CHRISTUS Health would like to thank all of our patients, their families, local business owners and leaders in the communities we serve for their support during our negotiations with Cigna. We realize this situation caused concern, and we are thankful for a resolution that allows us to continue to provide care close to home for all those who need high quality, compassionate care. Learn More

Experts Weigh In: When to Take Your Child/Infant to the Emergency Room vs. Pediatrician February 13, 2019

Longview – From high fevers to broken bones, there are a host of issues that arise daily for children and infants that are treated in the clinics and hospitals of CHRISTUS Good Shepherd Health System. Knowing where and when to seek the appropriate care is always the first step to getting your child back on their feet.

“As health care providers – and as parents’ ourselves – we understand that sometimes it can be difficult to know when a trip to the emergency department is necessary,” said Jaime Powell, Clinical Director ER, CHRISTUS Good Shepherd Medical Center. “The most important thing is the health and wellness of your child, so if there is an emergent situation, please don’t hesitate to go to the ER or call 911.”

Powell mentioned a number of signs and symptoms that should prompt immediate action:

  • Fainting, loss of consciousness, seizure or convulsion
  • Fever (temperature > 100.4) in a newborn
  • Rapid or difficulty breathing, visibly using chest and stomach muscles to breathe
  • Sudden dizziness, weakness or change in vision
  • Change in behavior, such as confusion or difficulty waking
  • Severe or persistent vomiting or vomiting blood
  • Severe or persistent diarrhea or blood in stools
  • Vomiting and/or diarrhea with dry lips or mouth and/or decreased urination
  • Profuse bleeding or bleeding that won't stop with direct pressure after 15 minutes
  • A gaping wound with edges that don't come together
  • Problems with movement or sensation after an injury
  • A stiff neck associated with fever or headache
  • Accidents involving pedestrians or bicycles and cars
  • A red/purple rash that doesn't disappear when brief fingertip pressure is applied to the skin
  • A bulging or sunken fontanel (soft spot) in infants
  • Sudden severe pain anywhere in the body
  • Falls from any significant height

“Despite every parent’s best efforts, children do get sick and injured, so one of the most important things you can do as a caregiver is to be prepared,” said Powell. “Before an emergency happens, talk to your physician about accident prevention and emergency care. And if possible, take courses in CPR and first aid. If you do have to take your child to the ER, it helps to have key information ready to share with the nurses and doctors. Keep track of when the illness began, how it progressed, the progression of a fever or rash, how often the child has gone to the bathroom, any medications they have taken/take regularly, and any other health concerns.”

Luckily, experts say that in most cases, a visit to the pediatrician will be able to provide care that is more than sufficient to help your child to feel better.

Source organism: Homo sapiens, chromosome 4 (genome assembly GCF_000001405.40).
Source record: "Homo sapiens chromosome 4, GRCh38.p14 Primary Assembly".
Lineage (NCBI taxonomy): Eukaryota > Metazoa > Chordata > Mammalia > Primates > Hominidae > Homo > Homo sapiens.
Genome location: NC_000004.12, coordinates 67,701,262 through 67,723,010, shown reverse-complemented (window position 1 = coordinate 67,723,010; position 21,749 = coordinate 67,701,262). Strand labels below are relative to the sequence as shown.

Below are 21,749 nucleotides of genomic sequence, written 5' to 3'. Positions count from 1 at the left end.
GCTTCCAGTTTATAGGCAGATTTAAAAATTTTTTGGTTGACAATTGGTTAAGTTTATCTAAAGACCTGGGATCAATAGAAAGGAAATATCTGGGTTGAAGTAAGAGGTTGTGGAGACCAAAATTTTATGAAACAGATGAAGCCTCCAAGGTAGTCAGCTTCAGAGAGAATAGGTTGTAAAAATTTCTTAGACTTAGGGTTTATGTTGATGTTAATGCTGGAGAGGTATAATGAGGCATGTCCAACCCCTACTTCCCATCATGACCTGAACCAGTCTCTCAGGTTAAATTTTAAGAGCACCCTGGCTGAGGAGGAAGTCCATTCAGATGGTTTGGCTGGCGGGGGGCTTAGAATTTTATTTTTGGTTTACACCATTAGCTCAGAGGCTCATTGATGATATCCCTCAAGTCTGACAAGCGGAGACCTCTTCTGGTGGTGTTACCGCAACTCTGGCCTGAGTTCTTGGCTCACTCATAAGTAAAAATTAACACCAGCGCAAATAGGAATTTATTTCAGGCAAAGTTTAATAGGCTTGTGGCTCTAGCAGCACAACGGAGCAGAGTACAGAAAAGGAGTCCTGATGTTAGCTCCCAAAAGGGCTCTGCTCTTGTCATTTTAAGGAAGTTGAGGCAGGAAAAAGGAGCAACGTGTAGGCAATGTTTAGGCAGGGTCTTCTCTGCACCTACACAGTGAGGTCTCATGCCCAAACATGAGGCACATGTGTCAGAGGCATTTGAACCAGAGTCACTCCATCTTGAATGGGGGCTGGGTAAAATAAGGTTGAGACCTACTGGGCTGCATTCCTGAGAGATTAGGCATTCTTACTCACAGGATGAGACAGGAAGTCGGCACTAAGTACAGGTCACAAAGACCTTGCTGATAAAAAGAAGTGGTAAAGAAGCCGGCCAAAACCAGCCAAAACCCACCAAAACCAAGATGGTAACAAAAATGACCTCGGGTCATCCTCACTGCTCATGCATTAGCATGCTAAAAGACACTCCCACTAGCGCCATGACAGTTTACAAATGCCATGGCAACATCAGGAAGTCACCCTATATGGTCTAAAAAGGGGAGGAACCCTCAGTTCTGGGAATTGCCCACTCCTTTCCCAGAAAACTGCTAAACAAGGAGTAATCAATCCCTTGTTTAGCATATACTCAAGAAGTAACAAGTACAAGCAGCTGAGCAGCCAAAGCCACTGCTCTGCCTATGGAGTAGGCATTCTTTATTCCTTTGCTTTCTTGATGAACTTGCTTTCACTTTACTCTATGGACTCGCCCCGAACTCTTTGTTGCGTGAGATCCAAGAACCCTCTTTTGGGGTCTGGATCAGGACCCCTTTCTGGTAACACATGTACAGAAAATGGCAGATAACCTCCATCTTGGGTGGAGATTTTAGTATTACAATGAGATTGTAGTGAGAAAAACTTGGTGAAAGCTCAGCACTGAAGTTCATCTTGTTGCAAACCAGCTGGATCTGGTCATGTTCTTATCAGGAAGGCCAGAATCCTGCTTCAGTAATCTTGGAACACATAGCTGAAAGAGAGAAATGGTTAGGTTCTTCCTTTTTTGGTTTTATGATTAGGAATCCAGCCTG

“While some situations are severe and have a straightforward response, such as a broken bone or loss of consciousness, there are others where the answer may not be so clear – especially for infants and young children,” said Sanjeev Kota, M.D., CHRISTUS Trinity Clinic Pediatrician. “Things like fevers and common colds can be treated at home, but sometimes require a call or trip to the pediatrician.”

Dr. Kota recommends the pediatrician for a fever if the child is an infant under three months of age with any fever; for children 3-6 months and older temperature of 101 degrees F or higher; or if the child is older than three months and the fever has lasted more than three days. You can contact your pediatrician for any fever over 101 degrees F.

If your child has a cold, Dr. Kota suggests contacting the pediatrician if the following symptoms arise: earache; fever over 101-102 degrees F; if they become exceptionally sleepy, cranky or fussy; if a skin rash develops; if breathing becomes rapid or labored; or if their cough becomes persistent or severe.

“And, remember that it is always important to speak to your doctor before giving any cold medications to an infant,” said Dr. Kota. “If you are ever in doubt about your child's symptoms or health, it is always best to call your doctor.”

# # #

CHRISTUS Good Shepherd Health System includes: CHRISTUS Good Shepherd Medical Center – Longview (425-bed count); CHRISTUS Good Shepherd Medical Center – Marshall (149-bed count); freestanding Emergency Departments, CHRISTUS Good Shepherd NorthPark and CHRISTUS Good Shepherd Emergency Center – Kilgore; medically integrated wellness centers, CHRISTUS Good Shepherd Institute for Healthy Living and CHRISTUS Good Shepherd LifeCenter; and CHRISTUS Trinity Clinic. CHRISTUS Trinity Clinic is the area's preferred multi-specialty medical group, with more than 650 Physicians and Advanced Practice Providers representing 41 specialties in 82 locations serving Northeast Texas across 41 counties. For more information on services available through CHRISTUS Good Shepherd Health System, visit christusgoodshepherd.org.